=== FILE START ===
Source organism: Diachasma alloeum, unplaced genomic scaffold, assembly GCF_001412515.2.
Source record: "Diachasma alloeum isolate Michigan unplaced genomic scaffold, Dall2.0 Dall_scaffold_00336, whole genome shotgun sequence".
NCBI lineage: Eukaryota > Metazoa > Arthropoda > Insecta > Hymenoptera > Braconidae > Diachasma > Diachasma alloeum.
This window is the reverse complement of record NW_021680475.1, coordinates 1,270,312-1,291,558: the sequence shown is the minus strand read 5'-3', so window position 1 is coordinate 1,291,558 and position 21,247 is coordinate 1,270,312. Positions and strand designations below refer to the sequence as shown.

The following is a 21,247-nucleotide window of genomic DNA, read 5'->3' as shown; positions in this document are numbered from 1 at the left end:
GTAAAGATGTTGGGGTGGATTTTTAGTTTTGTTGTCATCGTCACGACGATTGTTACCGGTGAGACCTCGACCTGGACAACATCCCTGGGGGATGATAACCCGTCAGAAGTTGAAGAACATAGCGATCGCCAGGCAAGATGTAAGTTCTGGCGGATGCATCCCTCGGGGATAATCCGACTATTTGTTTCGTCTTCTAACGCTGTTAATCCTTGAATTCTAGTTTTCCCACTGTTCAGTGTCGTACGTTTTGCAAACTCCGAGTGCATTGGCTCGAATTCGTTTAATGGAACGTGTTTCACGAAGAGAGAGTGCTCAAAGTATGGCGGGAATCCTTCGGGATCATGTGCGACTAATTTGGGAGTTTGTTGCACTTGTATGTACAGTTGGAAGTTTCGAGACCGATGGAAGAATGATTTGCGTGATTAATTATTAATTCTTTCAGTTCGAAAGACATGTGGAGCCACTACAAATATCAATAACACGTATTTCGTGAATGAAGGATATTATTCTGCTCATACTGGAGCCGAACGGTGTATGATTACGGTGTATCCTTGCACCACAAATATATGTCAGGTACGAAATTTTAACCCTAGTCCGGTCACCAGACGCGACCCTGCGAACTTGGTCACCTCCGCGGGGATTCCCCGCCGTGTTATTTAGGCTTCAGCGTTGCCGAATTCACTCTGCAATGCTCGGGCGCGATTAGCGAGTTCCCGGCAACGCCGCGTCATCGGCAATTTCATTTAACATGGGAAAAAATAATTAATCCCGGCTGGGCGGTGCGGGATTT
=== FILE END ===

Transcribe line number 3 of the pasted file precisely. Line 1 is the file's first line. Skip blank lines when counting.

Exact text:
NCBI lineage: Eukaryota > Metazoa > Arthropoda > Insecta > Hymenoptera > Braconidae > Diachasma > Diachasma alloeum.